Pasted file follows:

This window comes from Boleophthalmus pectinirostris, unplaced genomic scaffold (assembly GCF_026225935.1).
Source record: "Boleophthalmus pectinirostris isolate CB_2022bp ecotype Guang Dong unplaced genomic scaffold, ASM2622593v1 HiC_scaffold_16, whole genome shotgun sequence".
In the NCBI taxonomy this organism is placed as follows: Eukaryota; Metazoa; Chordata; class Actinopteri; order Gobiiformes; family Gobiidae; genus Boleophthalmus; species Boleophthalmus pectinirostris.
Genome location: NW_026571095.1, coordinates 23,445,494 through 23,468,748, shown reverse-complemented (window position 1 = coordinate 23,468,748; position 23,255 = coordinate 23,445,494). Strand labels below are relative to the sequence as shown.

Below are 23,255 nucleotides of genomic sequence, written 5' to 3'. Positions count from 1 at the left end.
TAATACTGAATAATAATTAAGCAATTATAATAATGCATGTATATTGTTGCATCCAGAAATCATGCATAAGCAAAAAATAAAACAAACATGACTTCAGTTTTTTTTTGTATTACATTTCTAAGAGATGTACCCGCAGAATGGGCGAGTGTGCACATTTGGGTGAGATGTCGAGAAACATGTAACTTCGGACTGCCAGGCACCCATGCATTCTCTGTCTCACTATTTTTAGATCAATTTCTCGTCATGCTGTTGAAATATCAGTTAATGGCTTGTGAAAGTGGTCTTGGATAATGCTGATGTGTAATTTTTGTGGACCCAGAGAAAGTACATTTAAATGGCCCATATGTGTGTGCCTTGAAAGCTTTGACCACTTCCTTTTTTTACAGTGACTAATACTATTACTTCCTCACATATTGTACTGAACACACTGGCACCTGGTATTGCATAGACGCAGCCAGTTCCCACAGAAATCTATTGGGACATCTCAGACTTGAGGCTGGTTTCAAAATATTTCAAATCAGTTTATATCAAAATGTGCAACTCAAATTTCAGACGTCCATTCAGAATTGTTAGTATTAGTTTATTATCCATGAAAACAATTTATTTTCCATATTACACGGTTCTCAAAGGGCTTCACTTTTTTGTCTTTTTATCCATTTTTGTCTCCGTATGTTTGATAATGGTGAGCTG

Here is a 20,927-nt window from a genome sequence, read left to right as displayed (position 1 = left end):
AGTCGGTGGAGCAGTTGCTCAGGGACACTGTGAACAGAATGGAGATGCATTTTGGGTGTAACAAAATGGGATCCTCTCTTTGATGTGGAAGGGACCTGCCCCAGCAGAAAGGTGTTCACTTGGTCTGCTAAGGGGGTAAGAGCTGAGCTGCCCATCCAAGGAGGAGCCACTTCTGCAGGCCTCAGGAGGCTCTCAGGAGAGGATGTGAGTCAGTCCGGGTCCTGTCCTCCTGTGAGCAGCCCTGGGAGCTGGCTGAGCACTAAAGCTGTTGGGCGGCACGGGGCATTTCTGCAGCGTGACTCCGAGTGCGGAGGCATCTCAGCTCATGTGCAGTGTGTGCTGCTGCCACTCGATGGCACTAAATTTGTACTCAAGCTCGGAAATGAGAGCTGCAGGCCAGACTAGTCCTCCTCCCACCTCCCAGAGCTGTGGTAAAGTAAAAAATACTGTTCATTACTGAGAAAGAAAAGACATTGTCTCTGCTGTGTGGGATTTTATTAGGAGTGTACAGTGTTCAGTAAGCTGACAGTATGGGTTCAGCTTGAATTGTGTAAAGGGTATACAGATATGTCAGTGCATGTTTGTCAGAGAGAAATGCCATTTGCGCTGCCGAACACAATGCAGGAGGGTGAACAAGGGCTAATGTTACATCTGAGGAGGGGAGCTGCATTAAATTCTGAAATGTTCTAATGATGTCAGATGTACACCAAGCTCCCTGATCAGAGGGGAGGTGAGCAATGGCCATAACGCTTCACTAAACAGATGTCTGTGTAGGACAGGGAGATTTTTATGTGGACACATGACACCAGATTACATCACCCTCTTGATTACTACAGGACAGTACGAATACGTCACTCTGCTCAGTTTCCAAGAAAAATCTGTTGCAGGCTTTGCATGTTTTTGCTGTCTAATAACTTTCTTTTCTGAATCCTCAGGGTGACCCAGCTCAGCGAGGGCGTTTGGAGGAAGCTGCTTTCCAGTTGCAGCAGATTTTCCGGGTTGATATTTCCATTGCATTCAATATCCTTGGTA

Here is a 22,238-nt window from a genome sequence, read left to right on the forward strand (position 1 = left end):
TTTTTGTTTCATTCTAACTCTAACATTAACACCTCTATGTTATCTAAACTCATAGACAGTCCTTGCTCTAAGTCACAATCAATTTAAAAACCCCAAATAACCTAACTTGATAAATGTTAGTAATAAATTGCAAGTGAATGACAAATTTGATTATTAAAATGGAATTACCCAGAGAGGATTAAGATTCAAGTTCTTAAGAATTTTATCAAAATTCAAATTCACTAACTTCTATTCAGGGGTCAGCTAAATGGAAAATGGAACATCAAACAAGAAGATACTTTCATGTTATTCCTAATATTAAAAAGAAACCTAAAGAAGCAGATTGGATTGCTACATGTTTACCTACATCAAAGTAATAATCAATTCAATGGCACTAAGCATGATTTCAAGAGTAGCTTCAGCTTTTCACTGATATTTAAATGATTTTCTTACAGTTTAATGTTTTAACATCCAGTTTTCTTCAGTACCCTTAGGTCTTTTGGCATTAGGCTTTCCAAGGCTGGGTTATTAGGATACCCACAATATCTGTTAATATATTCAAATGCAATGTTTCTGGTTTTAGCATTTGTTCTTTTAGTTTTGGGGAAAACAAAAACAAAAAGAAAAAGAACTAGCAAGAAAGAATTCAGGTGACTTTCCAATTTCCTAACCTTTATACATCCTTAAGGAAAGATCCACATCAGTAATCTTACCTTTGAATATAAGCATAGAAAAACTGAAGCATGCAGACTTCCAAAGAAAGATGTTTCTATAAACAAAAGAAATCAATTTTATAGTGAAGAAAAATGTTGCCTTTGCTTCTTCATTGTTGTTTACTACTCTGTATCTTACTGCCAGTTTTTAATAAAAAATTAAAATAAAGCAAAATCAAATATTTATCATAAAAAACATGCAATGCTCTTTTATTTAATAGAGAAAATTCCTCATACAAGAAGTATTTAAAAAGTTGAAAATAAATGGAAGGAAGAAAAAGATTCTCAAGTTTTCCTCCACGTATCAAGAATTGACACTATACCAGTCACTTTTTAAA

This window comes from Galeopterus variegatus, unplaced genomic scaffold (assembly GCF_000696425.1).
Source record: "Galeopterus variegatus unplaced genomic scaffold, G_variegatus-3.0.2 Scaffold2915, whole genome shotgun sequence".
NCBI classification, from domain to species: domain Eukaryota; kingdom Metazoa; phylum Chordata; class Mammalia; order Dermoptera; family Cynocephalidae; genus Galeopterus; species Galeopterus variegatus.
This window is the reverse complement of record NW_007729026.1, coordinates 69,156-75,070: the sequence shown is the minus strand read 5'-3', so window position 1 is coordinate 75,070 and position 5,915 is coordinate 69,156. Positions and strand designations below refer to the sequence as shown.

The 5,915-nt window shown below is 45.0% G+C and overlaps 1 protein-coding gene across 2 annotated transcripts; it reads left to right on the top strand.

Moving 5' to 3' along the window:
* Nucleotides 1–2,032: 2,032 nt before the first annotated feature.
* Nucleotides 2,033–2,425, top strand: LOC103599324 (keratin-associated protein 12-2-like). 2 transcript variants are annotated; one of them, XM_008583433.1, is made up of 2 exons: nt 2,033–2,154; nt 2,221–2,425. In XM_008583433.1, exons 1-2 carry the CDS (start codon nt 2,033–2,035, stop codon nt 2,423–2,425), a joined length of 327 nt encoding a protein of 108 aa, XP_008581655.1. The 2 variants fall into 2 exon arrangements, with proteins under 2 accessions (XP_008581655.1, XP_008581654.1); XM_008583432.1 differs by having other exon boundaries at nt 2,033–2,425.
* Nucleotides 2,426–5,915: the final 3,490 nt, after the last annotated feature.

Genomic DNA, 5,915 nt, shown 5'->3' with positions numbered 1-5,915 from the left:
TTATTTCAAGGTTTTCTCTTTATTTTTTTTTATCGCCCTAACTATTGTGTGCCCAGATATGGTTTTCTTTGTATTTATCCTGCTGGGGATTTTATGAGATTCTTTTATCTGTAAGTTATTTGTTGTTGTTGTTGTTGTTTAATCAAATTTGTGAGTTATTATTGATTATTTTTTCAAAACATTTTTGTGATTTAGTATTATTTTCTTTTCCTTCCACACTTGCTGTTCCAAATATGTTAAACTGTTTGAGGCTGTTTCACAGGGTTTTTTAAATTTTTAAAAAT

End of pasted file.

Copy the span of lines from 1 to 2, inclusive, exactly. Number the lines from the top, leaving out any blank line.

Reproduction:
This window comes from Boleophthalmus pectinirostris, unplaced genomic scaffold (assembly GCF_026225935.1).
Source record: "Boleophthalmus pectinirostris isolate CB_2022bp ecotype Guang Dong unplaced genomic scaffold, ASM2622593v1 HiC_scaffold_16, whole genome shotgun sequence".